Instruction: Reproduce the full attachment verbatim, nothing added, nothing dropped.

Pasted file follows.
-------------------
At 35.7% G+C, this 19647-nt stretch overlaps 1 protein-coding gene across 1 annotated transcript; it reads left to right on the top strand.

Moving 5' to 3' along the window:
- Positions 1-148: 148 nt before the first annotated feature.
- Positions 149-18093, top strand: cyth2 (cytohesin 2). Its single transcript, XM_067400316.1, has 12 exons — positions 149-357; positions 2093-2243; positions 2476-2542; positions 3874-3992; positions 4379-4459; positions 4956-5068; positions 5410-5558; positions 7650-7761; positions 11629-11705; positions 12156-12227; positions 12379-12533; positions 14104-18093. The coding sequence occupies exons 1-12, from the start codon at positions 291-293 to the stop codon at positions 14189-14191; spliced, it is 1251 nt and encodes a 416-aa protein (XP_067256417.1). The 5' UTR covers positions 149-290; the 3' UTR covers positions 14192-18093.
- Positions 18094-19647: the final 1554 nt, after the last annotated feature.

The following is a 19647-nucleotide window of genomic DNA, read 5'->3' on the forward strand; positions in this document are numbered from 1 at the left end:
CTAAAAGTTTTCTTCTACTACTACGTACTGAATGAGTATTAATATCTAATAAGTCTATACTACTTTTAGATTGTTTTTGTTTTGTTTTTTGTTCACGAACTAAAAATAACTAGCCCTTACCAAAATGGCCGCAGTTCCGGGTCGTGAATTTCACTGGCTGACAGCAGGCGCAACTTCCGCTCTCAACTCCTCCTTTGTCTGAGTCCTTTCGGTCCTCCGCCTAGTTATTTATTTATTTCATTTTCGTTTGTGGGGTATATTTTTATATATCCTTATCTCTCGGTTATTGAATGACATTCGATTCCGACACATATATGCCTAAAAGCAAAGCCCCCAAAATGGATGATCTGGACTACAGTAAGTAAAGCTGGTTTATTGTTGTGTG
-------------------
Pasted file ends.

At 35.7% G+C, this 19647-nt stretch overlaps 1 protein-coding gene across 1 annotated transcript; it reads left to right on the top strand.

Moving 5' to 3' along the window:
- Positions 1-148: 148 nt before the first annotated feature.
- Positions 149-18093, top strand: cyth2 (cytohesin 2). Its single transcript, XM_067400316.1, has 12 exons — positions 149-357; positions 2093-2243; positions 2476-2542; positions 3874-3992; positions 4379-4459; positions 4956-5068; positions 5410-5558; positions 7650-7761; positions 11629-11705; positions 12156-12227; positions 12379-12533; positions 14104-18093. The coding sequence occupies exons 1-12, from the start codon at positions 291-293 to the stop codon at positions 14189-14191; spliced, it is 1251 nt and encodes a 416-aa protein (XP_067256417.1). The 5' UTR covers positions 149-290; the 3' UTR covers positions 14192-18093.
- Positions 18094-19647: the final 1554 nt, after the last annotated feature.

The following is a 19647-nucleotide window of genomic DNA, read 5'->3' on the forward strand; positions in this document are numbered from 1 at the left end:
CTAAAAGTTTTCTTCTACTACTACGTACTGAATGAGTATTAATATCTAATAAGTCTATACTACTTTTAGATTGTTTTTGTTTTGTTTTTTGTTCACGAACTAAAAATAACTAGCCCTTACCAAAATGGCCGCAGTTCCGGGTCGTGAATTTCACTGGCTGACAGCAGGCGCAACTTCCGCTCTCAACTCCTCCTTTGTCTGAGTCCTTTCGGTCCTCCGCCTAGTTATTTATTTATTTCATTTTCGTTTGTGGGGTATATTTTTATATATCCTTATCTCTCGGTTATTGAATGACATTCGATTCCGACACATATATGCCTAAAAGCAAAGCCCCCAAAATGGATGATCTGGACTACAGTAAGTAAAGCTGGTTTATTGTTGTGTG